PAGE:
Supreme Court Approval Rating Hits New Low, Poll Finds

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The Supreme Court’s approval numbers among Americans of all political affiliations has dropped to a new low following a series of high-profile decisions, according to a recent poll.

In a Gallup poll published Thursday, just 40% of respondents said they approve of how the Supreme Court “is handling its job,” compared to a majority of 53% who said they disapprove of the nation’s highest court. The number is the lowest recorded in Gallup’s trend, which dates back to 2000.

The poll surveyed a random sample of 1,005 adults via telephone interviews conducted between Sept. 1-17. The poll had a margin of error of four percentage points.

The latest numbers from Gallup’s annual Governance survey indicate a considerable drop in approval compared to 2020, when 58% of respondents had a positive opinion about the Supreme Court.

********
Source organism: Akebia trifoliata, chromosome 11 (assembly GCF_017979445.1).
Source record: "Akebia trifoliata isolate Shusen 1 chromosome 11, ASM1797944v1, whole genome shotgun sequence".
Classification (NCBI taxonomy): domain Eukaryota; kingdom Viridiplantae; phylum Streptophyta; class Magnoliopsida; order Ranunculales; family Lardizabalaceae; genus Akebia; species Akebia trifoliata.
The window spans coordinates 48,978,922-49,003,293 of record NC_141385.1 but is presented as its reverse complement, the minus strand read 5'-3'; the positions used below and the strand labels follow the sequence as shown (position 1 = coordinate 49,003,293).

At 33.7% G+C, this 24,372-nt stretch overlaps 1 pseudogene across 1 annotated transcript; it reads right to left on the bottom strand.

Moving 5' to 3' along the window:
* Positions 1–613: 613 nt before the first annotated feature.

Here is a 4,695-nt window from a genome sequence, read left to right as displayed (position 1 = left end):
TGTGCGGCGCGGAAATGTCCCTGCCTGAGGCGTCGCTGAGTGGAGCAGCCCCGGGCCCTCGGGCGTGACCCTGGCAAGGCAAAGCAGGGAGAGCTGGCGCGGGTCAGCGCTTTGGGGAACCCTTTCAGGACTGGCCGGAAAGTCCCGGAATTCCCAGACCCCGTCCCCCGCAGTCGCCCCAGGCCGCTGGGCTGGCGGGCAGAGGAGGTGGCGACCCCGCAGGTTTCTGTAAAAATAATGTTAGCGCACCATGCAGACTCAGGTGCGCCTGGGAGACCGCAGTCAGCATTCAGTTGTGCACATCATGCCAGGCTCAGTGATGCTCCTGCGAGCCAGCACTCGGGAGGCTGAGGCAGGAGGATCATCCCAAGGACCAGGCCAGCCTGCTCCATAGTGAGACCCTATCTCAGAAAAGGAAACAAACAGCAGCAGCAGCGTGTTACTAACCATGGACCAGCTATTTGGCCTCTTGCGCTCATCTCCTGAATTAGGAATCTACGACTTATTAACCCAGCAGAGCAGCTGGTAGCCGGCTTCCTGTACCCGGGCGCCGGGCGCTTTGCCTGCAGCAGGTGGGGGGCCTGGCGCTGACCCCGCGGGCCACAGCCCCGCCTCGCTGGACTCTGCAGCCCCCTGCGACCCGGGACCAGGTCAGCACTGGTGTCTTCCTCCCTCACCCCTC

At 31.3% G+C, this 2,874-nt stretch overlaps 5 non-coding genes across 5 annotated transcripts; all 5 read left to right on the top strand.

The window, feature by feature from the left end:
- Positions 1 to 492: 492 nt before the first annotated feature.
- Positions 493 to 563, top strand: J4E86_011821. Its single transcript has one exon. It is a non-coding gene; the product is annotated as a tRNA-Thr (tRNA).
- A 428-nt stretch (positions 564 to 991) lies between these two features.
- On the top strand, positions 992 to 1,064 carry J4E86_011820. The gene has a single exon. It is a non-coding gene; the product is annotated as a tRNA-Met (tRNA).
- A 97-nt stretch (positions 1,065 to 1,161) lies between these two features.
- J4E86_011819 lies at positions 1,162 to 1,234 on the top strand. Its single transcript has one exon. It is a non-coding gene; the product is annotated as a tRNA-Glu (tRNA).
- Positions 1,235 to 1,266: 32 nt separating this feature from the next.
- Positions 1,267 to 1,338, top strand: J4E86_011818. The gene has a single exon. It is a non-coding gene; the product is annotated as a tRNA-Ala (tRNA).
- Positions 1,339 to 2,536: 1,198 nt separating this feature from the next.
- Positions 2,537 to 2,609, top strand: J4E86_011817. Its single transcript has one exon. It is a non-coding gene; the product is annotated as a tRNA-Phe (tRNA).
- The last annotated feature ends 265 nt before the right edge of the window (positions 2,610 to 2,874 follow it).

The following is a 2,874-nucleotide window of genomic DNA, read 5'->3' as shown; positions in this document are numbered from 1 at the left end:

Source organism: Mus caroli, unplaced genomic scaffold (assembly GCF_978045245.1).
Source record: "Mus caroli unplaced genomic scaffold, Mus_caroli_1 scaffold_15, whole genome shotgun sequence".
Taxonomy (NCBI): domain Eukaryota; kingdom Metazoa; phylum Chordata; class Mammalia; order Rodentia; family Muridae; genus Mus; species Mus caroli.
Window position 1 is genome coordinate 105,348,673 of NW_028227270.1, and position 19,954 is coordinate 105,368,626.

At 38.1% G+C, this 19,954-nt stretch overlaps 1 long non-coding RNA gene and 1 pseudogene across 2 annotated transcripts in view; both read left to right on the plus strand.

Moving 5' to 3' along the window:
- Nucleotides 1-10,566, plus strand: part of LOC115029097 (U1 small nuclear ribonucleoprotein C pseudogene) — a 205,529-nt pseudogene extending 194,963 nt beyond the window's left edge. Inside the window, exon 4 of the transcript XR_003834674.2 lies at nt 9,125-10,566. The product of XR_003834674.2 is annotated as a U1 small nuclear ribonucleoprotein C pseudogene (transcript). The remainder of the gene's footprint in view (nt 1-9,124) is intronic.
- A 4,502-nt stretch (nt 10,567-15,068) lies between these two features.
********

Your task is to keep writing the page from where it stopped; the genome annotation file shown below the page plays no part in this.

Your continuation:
Gallup’s polling data points to similar lows in 2005, when the court ruled in favor of eminent domain, and in 2016, when the court ruled in favor of a college’s affirmative action program.

Compared to numbers in Sept. 2020 and in July, all respondents regardless of political affiliation were less likely to say they approve of the job the Supreme Court is doing. Republicans’ and independents’ approval of the court dropped 12 points from last year to 45% and 41% respectively, while Democrats’ approval dropped 13 points from last year to 36%. (RELATED: Clarence Thomas: The Supreme Court Could Be The ‘Most Dangerous’ Branch Of Government)

A plurality of Americans have long viewed the Supreme Court as being “about right” ideologically, with 40% describing the court that way in the latest poll. But a growing number of Americans believe the court has become “too conservative.”

The court currently has a 6-3 conservative majority and all three of former President Donald Trump’s nominees now sit on the bench.

The Supreme Court has issued several high-profile and politically contentious opinions in the last two months alone. The court blocked a Biden administration attempt to extend a federal evictions moratorium and declined to block Indiana University’s vaccine requirement in August. The court allowed a six-week abortion ban in Texas to go into effect earlier in September.

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